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Goraknath Temple at Gor Khatri in Pakistan Opens after 60 years

A historic 160-year-old temple at Gor Khatri in Peshawar in northwest Pakistan was reopened to Hindus after 60 years on court orders. Goraknath Temple is dedicated to Shiva. The temple belonged to a Hindu family but was taken over by authorities in 1960. The temple was opened to worship for Diwali. Continuous worship will not be possible as the provincial archaeology department will continue to control the temple.

The Hindu reports
Scores of Hindus, including women and children, visited the Goraknath temple at Gor Khatri, which was reopened after Phool Wati, the daughter of the shrine’s cleric, petitioned the Peshawar High Court.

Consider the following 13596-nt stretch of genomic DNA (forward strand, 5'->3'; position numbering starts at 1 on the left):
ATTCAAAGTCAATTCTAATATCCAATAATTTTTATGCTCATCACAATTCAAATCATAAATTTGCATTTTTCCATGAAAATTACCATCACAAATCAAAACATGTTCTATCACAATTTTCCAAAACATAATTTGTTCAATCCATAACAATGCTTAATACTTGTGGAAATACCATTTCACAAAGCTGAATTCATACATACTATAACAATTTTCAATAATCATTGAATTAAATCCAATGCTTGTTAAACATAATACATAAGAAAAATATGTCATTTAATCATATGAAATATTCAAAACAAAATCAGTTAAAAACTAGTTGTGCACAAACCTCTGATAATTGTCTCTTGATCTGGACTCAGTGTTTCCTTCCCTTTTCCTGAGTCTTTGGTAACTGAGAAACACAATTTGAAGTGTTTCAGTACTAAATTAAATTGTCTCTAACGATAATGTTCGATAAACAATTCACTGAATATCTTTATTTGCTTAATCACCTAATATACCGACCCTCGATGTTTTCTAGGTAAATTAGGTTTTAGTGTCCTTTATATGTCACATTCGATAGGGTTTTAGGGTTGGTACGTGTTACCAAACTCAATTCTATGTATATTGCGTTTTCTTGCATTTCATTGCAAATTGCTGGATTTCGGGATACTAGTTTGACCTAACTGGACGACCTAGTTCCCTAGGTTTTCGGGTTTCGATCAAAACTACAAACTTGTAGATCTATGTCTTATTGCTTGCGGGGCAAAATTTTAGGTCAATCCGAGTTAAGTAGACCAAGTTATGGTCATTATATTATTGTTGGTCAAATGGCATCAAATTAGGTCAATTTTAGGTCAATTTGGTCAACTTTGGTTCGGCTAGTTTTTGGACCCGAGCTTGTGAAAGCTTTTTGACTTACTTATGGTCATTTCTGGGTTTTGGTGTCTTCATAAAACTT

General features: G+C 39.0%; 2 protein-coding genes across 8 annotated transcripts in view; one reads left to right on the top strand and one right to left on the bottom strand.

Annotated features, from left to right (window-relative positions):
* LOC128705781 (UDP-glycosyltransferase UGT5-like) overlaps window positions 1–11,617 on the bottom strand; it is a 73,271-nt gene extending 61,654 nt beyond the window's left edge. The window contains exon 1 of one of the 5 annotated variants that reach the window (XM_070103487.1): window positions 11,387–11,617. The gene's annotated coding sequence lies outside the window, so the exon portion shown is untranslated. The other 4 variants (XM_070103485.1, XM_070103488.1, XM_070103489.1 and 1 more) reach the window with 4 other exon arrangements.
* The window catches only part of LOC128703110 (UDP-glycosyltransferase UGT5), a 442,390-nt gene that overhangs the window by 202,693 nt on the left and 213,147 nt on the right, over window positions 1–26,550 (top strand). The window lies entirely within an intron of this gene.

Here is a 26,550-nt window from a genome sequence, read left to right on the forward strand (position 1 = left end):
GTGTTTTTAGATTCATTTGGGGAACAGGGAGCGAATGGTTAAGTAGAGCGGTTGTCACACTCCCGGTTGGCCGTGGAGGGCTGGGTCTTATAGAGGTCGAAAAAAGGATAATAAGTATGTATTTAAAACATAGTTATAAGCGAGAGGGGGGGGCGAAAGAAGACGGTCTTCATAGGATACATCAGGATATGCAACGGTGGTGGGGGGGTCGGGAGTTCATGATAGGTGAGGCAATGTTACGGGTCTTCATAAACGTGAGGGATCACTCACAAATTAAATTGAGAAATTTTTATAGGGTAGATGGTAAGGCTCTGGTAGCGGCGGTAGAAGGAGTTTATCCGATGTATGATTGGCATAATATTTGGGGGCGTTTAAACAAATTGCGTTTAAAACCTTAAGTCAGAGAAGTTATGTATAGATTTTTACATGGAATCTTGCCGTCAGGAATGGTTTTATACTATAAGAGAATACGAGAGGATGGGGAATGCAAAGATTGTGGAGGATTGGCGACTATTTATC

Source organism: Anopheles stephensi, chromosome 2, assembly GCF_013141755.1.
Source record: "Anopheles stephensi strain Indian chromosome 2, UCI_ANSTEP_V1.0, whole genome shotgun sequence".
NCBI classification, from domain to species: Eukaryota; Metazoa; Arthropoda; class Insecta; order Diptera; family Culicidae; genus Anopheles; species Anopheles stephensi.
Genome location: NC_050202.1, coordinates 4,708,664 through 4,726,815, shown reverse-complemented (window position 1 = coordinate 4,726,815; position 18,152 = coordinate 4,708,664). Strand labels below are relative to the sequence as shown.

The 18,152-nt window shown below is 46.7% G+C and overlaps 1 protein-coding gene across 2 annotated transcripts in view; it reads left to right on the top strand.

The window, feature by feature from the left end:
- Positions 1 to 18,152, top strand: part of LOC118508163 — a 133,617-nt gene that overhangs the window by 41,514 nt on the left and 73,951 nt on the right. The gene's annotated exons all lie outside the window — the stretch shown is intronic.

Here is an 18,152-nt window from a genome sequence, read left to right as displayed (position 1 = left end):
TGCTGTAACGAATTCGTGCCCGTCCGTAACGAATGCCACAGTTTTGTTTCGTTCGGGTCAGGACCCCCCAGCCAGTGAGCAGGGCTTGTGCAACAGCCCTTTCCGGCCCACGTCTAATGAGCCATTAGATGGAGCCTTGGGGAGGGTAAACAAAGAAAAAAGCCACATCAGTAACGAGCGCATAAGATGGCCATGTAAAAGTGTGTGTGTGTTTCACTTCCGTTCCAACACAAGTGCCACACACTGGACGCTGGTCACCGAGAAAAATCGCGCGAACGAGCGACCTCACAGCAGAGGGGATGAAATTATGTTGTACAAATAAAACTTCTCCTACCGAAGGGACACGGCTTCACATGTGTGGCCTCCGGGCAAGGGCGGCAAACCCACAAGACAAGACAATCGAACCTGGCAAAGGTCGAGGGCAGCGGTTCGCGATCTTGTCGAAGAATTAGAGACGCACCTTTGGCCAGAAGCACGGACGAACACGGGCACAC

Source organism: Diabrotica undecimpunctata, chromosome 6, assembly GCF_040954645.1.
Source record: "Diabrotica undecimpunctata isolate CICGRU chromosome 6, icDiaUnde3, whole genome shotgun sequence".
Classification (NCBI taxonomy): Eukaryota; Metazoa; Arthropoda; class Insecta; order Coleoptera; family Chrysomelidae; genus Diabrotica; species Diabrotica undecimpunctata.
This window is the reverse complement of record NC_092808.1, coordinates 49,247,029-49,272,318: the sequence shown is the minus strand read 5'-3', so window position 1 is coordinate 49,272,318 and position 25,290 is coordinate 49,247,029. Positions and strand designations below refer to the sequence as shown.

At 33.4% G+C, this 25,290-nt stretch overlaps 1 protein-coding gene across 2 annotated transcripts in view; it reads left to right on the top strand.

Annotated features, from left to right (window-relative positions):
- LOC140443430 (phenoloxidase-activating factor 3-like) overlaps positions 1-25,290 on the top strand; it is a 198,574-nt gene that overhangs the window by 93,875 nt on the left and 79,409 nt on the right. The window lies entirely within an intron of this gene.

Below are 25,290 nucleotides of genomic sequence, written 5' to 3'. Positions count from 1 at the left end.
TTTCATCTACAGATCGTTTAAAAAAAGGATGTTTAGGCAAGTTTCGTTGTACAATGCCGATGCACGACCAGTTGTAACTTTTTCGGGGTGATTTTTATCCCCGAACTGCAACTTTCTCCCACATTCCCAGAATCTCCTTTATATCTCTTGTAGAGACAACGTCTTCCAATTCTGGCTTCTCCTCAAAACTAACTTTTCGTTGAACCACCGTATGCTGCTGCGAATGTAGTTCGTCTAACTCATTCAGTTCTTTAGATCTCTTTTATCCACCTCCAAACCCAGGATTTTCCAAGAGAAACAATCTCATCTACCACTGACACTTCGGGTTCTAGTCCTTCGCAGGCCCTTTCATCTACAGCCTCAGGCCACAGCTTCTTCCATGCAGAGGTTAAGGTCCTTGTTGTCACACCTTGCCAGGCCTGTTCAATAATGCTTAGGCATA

Phool Wati and her son Kaka Ram have claimed that the temple, which has been controlled in past decades by the police, Evacuee Property Trust Board and the provincial archaeology department, belongs to their family. 
Kaka Ram said his father, Pandit Kamoram, had refused to move to India at the time of Partition in 1947 and decided to settle in Pakistan.
“However, after his death in 1960, we were not able to protect our property and it was taken over by the authorities,” he told local journalists. 
The temple is small and surrounded by nine rooms on two sides. The white temple with three domes in the middle of an enclosure has two small rooms with statues of deities.
Red, black and yellow pennants and flags have been hoisted over the temple. 
Peshawar Hindu Balmik Sabha leader Ram Lal said a majority of Hindus in the capital of Khyber-Pakhtunkhwa province are Balmiks and have only three temples, two of which were closed. 
In his book “Peshawar: Past and Present”, noted historian S.M. Jaffar wrote that the Gor Khatri temple was identified as a place of pilgrimage where Hindus performed the ‘Sardukahr’ or shaving of head ritual.